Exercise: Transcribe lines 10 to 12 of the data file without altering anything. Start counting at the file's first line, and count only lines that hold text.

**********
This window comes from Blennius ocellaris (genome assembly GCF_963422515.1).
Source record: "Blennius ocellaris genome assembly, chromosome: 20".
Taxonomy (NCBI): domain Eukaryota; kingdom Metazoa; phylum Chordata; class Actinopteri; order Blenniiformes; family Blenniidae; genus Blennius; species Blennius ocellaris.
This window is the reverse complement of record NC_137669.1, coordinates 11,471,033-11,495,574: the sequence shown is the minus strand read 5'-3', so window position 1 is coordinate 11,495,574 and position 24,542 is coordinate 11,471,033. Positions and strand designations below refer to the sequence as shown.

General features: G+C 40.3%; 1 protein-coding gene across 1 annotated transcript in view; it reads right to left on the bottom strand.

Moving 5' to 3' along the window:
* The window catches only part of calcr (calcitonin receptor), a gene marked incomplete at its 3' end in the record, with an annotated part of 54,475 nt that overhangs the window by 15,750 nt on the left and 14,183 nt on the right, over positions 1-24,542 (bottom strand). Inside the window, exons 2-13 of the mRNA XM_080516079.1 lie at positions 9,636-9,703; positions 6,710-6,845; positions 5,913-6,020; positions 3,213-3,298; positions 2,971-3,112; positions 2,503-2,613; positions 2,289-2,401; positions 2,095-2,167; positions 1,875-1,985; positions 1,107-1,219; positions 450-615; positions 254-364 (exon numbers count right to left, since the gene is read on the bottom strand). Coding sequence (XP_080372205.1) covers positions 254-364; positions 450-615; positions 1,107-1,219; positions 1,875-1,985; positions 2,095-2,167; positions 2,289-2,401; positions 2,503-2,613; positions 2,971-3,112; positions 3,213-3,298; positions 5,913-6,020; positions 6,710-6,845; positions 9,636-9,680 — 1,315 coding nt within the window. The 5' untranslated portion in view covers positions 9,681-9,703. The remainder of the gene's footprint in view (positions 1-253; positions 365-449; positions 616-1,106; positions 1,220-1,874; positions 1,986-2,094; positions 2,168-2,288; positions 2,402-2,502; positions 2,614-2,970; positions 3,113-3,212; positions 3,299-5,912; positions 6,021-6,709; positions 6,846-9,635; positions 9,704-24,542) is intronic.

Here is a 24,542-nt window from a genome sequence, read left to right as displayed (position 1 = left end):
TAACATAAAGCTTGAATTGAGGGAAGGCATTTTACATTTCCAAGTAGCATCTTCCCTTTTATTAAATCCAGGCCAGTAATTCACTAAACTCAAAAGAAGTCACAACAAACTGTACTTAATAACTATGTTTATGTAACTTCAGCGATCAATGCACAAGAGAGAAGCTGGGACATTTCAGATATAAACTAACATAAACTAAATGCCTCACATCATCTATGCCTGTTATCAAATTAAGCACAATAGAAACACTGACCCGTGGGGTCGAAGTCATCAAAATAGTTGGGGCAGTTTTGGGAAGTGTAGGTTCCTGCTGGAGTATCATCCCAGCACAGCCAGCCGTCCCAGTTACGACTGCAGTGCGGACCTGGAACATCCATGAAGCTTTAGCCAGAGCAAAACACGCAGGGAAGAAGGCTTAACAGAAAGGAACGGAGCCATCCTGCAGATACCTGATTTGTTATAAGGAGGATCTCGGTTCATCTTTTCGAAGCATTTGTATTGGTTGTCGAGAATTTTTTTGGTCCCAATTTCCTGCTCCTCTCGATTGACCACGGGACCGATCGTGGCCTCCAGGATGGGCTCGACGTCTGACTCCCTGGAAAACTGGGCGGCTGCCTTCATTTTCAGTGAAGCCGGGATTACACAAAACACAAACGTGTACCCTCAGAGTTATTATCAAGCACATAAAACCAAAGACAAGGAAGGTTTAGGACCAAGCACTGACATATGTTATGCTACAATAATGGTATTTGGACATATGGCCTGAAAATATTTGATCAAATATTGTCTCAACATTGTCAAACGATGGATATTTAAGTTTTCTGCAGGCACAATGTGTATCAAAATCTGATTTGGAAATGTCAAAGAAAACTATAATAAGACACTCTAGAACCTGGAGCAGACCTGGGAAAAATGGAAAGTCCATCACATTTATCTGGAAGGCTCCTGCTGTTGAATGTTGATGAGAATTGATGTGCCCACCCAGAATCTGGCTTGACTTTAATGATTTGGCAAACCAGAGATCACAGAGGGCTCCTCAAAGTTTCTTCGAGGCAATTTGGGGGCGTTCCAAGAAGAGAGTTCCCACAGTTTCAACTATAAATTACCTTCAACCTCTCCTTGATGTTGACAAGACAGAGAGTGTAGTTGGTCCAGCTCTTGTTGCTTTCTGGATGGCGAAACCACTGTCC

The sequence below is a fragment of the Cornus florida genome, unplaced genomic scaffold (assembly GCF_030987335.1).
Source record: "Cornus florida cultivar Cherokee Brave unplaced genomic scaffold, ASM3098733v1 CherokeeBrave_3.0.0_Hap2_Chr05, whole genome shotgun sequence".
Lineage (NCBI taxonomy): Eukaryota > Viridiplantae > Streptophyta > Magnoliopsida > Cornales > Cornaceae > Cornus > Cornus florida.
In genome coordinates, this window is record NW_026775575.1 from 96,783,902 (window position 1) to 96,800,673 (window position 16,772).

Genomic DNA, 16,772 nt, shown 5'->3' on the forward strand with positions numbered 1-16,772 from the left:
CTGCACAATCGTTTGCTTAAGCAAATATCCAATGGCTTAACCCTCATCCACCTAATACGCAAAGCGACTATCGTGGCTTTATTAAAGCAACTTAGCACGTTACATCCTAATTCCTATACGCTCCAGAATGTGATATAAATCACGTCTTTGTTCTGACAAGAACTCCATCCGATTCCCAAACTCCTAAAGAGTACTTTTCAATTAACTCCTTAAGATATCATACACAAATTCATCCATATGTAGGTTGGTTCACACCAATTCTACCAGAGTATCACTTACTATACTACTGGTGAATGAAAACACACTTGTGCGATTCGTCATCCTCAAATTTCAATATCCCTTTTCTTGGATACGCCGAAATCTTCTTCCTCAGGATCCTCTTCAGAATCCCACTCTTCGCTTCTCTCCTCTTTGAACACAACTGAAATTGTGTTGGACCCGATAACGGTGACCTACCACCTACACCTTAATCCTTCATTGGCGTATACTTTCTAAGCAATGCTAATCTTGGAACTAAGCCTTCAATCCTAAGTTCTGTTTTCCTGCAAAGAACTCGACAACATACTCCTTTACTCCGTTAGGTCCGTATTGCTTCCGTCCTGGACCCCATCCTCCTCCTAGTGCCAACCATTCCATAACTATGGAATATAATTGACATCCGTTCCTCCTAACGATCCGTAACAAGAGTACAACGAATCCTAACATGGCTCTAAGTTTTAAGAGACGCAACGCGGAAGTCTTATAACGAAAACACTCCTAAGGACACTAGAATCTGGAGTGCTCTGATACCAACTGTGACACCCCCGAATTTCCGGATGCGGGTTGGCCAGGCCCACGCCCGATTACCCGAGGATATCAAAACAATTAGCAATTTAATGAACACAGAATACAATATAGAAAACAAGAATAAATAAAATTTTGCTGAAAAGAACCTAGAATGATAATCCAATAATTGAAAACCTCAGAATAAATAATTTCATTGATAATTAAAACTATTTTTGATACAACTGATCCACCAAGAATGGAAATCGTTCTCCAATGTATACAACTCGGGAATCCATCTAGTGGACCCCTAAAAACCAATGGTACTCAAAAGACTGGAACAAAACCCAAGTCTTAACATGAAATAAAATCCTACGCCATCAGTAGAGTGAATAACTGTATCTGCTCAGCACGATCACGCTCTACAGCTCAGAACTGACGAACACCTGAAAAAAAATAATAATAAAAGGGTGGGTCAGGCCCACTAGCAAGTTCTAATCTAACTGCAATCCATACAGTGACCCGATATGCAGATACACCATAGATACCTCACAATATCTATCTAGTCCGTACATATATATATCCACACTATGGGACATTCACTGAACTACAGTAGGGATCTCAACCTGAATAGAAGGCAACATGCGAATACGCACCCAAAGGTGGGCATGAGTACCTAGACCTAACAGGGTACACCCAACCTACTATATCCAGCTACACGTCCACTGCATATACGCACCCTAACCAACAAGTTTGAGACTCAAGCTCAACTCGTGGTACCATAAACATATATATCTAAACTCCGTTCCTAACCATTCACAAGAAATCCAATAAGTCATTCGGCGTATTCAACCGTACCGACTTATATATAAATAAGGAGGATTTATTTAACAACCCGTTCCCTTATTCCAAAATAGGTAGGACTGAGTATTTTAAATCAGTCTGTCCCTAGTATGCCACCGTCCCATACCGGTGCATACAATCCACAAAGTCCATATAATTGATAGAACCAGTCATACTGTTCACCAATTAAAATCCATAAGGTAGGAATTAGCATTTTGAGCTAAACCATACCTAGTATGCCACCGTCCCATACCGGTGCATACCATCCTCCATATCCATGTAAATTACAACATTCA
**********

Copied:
The sequence below is a fragment of the Cornus florida genome, unplaced genomic scaffold (assembly GCF_030987335.1).
Source record: "Cornus florida cultivar Cherokee Brave unplaced genomic scaffold, ASM3098733v1 CherokeeBrave_3.0.0_Hap2_Chr05, whole genome shotgun sequence".
Lineage (NCBI taxonomy): Eukaryota > Viridiplantae > Streptophyta > Magnoliopsida > Cornales > Cornaceae > Cornus > Cornus florida.